I can’t say I have a specific question we do want our marriage to work and I do think he loves me, but there are so many issues and questions to address as I don’t think he is being honest or understands the enormity of it all, he say’s it’s done, it’s over and we have to move on. I agree except feel I have to know everything in order to move on and understand his motives and for him to as well to avoid repetition.
We have told our two daughters but not our son’s. Our youngest still lives at home and I am sure has sensed the disharmony because we were not happy before this bombshell was dropped. Do we tell our son after his exams. My husband doesn’t like the fact that we have told our daughters because he feels they are just making me feel worse by siding with me. He apologised to our youngest daughter but again I feel he isn’t genuine because he then said “well, she was helped out with a roof over her head” to which I replied “do you think she would have wanted it or taken it if you had told her the truth!” I don’t think he understands how insidious he was by allowing this woman to take our daughter into her home.
I also feel disgusted that this woman questioned our daughter about our marriage and about me and in her naivety she answered because she thought she was a friend. This woman referred to herself on my daughters Facebook page as her surrogate mother and also invited me to stay when I went to UK to visit my daughters not long ago! She was also invited to stay with us when I had no idea of the affair. My husband said and did nothing. He would have allowed me to go and stay in her house!
Please answer whatever bit you choose it’s too complex for me make a list of priorities. I apologise for the lengthy letter there is loads more but I just feel I have to write it down and try to have someone help me make sense because reading your book and others then speaking to my husband about it just won’t work. I sound like I am counselling him and we both need an impartial experienced counsellor help us both.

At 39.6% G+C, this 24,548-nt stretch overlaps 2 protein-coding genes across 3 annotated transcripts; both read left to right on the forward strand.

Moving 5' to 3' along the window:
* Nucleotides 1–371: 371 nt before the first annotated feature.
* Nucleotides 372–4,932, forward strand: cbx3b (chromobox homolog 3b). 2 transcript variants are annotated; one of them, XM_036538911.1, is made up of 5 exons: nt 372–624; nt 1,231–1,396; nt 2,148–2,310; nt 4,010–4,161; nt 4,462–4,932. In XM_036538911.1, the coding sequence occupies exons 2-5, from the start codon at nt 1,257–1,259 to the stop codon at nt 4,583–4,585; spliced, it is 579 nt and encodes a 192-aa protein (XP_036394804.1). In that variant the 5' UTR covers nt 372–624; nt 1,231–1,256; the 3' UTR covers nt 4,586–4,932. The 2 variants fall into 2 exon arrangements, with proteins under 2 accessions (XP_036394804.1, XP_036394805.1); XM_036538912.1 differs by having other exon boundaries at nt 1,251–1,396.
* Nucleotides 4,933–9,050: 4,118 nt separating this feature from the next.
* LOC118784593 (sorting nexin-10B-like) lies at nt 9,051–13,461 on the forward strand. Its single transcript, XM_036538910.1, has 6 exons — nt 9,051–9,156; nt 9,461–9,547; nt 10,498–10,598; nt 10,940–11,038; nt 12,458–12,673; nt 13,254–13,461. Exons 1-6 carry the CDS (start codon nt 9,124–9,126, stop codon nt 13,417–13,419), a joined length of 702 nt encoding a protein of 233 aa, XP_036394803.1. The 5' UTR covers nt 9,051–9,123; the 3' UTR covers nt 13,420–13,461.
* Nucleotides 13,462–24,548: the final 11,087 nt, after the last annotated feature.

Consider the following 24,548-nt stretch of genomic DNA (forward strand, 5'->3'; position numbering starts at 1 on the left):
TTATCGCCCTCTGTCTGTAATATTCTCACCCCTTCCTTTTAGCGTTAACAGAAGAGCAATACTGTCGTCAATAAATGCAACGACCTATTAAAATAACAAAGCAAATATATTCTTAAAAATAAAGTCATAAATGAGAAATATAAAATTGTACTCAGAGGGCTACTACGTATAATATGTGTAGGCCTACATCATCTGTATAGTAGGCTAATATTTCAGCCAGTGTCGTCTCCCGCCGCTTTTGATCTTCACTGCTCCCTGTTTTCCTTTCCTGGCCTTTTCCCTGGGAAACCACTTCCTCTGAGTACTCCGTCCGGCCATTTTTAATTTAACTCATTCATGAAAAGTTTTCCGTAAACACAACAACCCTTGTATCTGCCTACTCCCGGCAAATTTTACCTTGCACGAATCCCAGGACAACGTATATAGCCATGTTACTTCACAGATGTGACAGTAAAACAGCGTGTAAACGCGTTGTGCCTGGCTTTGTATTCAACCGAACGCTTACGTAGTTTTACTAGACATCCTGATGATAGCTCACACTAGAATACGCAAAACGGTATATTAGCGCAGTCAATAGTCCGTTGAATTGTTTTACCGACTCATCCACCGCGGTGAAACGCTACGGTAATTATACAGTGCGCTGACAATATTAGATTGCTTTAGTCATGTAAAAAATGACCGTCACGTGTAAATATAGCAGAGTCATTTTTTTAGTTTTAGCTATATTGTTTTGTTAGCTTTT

Thanks for your letter. As you don’t really ask a particular question, I’ll give you an opinion—and a warning.
Firstly, you wonder if you love your husband or just don’t like the idea of living alone. Trust me women who hate their husbands write letters a quarter of the size of yours. Next, the feelings you are going through are perfectly natural—look at my book and other letters—and you’ll hear the same story over and over again (with small changes).
Don’t worry about why he’s going into counselling—most men come to appease their wives—and grab the opportunity with both hands. He will learn stuff about himself, you and to communicate better (so when he’s not happy, he speaks up rather than goes behind your back!)
Finally, a warning. Trying to find out everything is a difficult task, it can make healing harder and sometimes destroy a marriage. Why? I can’t tell you how much detail some women want – like the profiles of every woman their husband sent messages to on an infidelity web site and what they said. Not only do their husbands not remember but they are so ashamed that they don’t give all the gory details (shame is the most toxic human emotion and we’ll do everything to avoid it) and so they dissemble, which makes the women suspicious and push for more and more and more.
So why do you need to know everything? Think carefully because this is important. Are you trying to torture yourself? Punish him? Make him hurt like you hurt?
Instead, I would focus on enough. Enough will help you understand what is needed to fix your relationship. Everything keeps you fixed in the past and discussing which restaurant they went to, when and whether they had the basked alaska pudding.
Decide on a story that makes sense for you whether he agrees or not and focus on changing your marriage, improving your communication and using the new energy in your sex life after the discovery to make last changes in that department.